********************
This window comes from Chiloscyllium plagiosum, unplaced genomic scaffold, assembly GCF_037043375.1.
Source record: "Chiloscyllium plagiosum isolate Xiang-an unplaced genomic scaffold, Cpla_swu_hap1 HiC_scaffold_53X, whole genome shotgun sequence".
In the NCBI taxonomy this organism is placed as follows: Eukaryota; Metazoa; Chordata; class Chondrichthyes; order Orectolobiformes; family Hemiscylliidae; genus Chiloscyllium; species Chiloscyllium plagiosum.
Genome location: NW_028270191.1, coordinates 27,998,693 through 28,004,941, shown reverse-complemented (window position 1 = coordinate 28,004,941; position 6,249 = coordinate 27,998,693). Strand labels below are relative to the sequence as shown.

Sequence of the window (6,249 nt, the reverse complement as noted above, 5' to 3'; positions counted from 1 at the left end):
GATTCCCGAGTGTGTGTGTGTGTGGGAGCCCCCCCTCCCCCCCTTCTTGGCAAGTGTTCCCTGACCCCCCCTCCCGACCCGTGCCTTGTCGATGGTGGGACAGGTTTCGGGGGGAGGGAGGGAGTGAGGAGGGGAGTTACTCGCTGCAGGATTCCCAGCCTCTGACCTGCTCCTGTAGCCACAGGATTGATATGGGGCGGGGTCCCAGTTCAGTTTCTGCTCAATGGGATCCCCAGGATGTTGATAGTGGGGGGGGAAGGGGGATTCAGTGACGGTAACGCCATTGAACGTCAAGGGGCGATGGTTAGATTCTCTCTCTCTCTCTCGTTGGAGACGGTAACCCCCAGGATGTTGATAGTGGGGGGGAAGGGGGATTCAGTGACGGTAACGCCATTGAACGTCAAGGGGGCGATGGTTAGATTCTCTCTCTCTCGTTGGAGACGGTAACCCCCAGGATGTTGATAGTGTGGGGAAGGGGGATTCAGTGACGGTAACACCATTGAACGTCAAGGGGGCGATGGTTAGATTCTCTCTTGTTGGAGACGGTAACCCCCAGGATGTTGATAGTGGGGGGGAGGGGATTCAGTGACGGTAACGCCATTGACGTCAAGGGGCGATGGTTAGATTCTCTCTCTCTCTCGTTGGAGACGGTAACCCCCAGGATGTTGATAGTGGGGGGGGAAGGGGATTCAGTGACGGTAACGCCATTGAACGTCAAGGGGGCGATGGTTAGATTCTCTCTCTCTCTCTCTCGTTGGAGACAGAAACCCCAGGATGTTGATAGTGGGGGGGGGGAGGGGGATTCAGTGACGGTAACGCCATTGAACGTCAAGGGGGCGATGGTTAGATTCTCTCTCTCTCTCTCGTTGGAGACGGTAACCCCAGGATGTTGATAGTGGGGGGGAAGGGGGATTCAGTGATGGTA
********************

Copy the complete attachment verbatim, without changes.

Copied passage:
This window comes from Chiloscyllium plagiosum, unplaced genomic scaffold, assembly GCF_037043375.1.
Source record: "Chiloscyllium plagiosum isolate Xiang-an unplaced genomic scaffold, Cpla_swu_hap1 HiC_scaffold_53X, whole genome shotgun sequence".
In the NCBI taxonomy this organism is placed as follows: Eukaryota; Metazoa; Chordata; class Chondrichthyes; order Orectolobiformes; family Hemiscylliidae; genus Chiloscyllium; species Chiloscyllium plagiosum.
Genome location: NW_028270191.1, coordinates 27,998,693 through 28,004,941, shown reverse-complemented (window position 1 = coordinate 28,004,941; position 6,249 = coordinate 27,998,693). Strand labels below are relative to the sequence as shown.

Sequence of the window (6,249 nt, the reverse complement as noted above, 5' to 3'; positions counted from 1 at the left end):
GATTCCCGAGTGTGTGTGTGTGTGGGAGCCCCCCCTCCCCCCCTTCTTGGCAAGTGTTCCCTGACCCCCCCTCCCGACCCGTGCCTTGTCGATGGTGGGACAGGTTTCGGGGGGAGGGAGGGAGTGAGGAGGGGAGTTACTCGCTGCAGGATTCCCAGCCTCTGACCTGCTCCTGTAGCCACAGGATTGATATGGGGCGGGGTCCCAGTTCAGTTTCTGCTCAATGGGATCCCCAGGATGTTGATAGTGGGGGGGGAAGGGGGATTCAGTGACGGTAACGCCATTGAACGTCAAGGGGCGATGGTTAGATTCTCTCTCTCTCTCTCGTTGGAGACGGTAACCCCCAGGATGTTGATAGTGGGGGGGAAGGGGGATTCAGTGACGGTAACGCCATTGAACGTCAAGGGGGCGATGGTTAGATTCTCTCTCTCTCGTTGGAGACGGTAACCCCCAGGATGTTGATAGTGTGGGGAAGGGGGATTCAGTGACGGTAACACCATTGAACGTCAAGGGGGCGATGGTTAGATTCTCTCTTGTTGGAGACGGTAACCCCCAGGATGTTGATAGTGGGGGGGAGGGGATTCAGTGACGGTAACGCCATTGACGTCAAGGGGCGATGGTTAGATTCTCTCTCTCTCTCGTTGGAGACGGTAACCCCCAGGATGTTGATAGTGGGGGGGGAAGGGGATTCAGTGACGGTAACGCCATTGAACGTCAAGGGGGCGATGGTTAGATTCTCTCTCTCTCTCTCTCGTTGGAGACAGAAACCCCAGGATGTTGATAGTGGGGGGGGGGAGGGGGATTCAGTGACGGTAACGCCATTGAACGTCAAGGGGGCGATGGTTAGATTCTCTCTCTCTCTCTCGTTGGAGACGGTAACCCCAGGATGTTGATAGTGGGGGGGAAGGGGGATTCAGTGATGGTA